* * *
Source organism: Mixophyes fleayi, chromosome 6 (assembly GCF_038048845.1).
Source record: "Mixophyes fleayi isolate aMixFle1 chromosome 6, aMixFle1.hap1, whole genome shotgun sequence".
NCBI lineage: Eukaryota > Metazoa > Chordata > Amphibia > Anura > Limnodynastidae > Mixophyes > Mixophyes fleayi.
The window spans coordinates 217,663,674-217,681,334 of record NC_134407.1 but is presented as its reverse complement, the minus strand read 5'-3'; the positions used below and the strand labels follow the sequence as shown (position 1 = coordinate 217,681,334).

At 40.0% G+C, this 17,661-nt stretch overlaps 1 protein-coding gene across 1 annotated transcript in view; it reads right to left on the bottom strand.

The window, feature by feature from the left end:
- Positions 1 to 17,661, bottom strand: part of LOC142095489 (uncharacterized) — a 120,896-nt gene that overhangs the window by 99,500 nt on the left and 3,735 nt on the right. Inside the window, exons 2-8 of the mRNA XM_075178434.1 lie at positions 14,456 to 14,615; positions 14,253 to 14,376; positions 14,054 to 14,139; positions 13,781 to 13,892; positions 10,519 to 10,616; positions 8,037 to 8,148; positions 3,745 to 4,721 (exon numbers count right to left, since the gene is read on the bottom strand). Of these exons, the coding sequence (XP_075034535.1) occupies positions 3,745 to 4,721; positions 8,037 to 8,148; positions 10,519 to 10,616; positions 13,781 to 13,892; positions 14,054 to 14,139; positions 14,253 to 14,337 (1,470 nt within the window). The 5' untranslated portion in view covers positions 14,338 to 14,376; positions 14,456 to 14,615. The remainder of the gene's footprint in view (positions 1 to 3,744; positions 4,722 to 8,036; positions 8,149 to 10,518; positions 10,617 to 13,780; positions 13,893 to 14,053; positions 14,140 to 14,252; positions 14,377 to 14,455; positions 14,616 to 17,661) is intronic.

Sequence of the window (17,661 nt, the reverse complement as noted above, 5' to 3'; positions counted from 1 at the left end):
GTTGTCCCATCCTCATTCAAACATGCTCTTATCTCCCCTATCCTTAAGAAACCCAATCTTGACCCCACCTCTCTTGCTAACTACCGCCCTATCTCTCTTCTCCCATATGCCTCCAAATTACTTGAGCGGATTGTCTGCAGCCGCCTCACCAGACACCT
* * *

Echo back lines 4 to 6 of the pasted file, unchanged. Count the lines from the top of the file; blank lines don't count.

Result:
The window spans coordinates 217,663,674-217,681,334 of record NC_134407.1 but is presented as its reverse complement, the minus strand read 5'-3'; the positions used below and the strand labels follow the sequence as shown (position 1 = coordinate 217,681,334).

At 40.0% G+C, this 17,661-nt stretch overlaps 1 protein-coding gene across 1 annotated transcript in view; it reads right to left on the bottom strand.

The window, feature by feature from the left end: